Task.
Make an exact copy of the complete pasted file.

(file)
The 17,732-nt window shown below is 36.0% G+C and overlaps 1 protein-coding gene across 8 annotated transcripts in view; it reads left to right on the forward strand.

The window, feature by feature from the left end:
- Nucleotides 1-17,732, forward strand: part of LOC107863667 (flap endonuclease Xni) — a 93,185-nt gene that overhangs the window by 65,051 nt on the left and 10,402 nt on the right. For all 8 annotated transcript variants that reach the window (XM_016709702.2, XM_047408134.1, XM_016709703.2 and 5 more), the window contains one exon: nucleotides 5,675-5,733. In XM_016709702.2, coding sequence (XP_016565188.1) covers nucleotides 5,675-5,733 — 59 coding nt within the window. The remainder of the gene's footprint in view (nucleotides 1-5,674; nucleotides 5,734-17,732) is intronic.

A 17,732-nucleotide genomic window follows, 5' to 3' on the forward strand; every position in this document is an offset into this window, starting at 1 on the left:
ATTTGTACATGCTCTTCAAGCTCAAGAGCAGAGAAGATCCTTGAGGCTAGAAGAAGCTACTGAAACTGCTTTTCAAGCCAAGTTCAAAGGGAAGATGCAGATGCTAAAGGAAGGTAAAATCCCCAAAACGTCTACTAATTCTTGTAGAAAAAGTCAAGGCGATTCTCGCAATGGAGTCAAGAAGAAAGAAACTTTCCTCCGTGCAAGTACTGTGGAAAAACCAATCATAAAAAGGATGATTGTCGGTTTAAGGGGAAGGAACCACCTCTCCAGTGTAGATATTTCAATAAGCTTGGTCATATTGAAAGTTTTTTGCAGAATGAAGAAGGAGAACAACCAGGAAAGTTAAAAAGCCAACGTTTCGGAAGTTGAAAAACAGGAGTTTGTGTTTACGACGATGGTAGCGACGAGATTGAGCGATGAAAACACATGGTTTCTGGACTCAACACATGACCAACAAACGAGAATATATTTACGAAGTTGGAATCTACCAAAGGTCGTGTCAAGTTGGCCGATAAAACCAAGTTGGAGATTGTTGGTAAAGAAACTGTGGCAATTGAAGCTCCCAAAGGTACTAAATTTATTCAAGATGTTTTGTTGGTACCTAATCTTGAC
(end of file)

The 17,732-nt window shown below is 36.0% G+C and overlaps 1 protein-coding gene across 8 annotated transcripts in view; it reads left to right on the forward strand.

The window, feature by feature from the left end:
- Nucleotides 1-17,732, forward strand: part of LOC107863667 (flap endonuclease Xni) — a 93,185-nt gene that overhangs the window by 65,051 nt on the left and 10,402 nt on the right. For all 8 annotated transcript variants that reach the window (XM_016709702.2, XM_047408134.1, XM_016709703.2 and 5 more), the window contains one exon: nucleotides 5,675-5,733. In XM_016709702.2, coding sequence (XP_016565188.1) covers nucleotides 5,675-5,733 — 59 coding nt within the window. The remainder of the gene's footprint in view (nucleotides 1-5,674; nucleotides 5,734-17,732) is intronic.

A 17,732-nucleotide genomic window follows, 5' to 3' on the forward strand; every position in this document is an offset into this window, starting at 1 on the left:
ATTTGTACATGCTCTTCAAGCTCAAGAGCAGAGAAGATCCTTGAGGCTAGAAGAAGCTACTGAAACTGCTTTTCAAGCCAAGTTCAAAGGGAAGATGCAGATGCTAAAGGAAGGTAAAATCCCCAAAACGTCTACTAATTCTTGTAGAAAAAGTCAAGGCGATTCTCGCAATGGAGTCAAGAAGAAAGAAACTTTCCTCCGTGCAAGTACTGTGGAAAAACCAATCATAAAAAGGATGATTGTCGGTTTAAGGGGAAGGAACCACCTCTCCAGTGTAGATATTTCAATAAGCTTGGTCATATTGAAAGTTTTTTGCAGAATGAAGAAGGAGAACAACCAGGAAAGTTAAAAAGCCAACGTTTCGGAAGTTGAAAAACAGGAGTTTGTGTTTACGACGATGGTAGCGACGAGATTGAGCGATGAAAACACATGGTTTCTGGACTCAACACATGACCAACAAACGAGAATATATTTACGAAGTTGGAATCTACCAAAGGTCGTGTCAAGTTGGCCGATAAAACCAAGTTGGAGATTGTTGGTAAAGAAACTGTGGCAATTGAAGCTCCCAAAGGTACTAAATTTATTCAAGATGTTTTGTTGGTACCTAATCTTGAC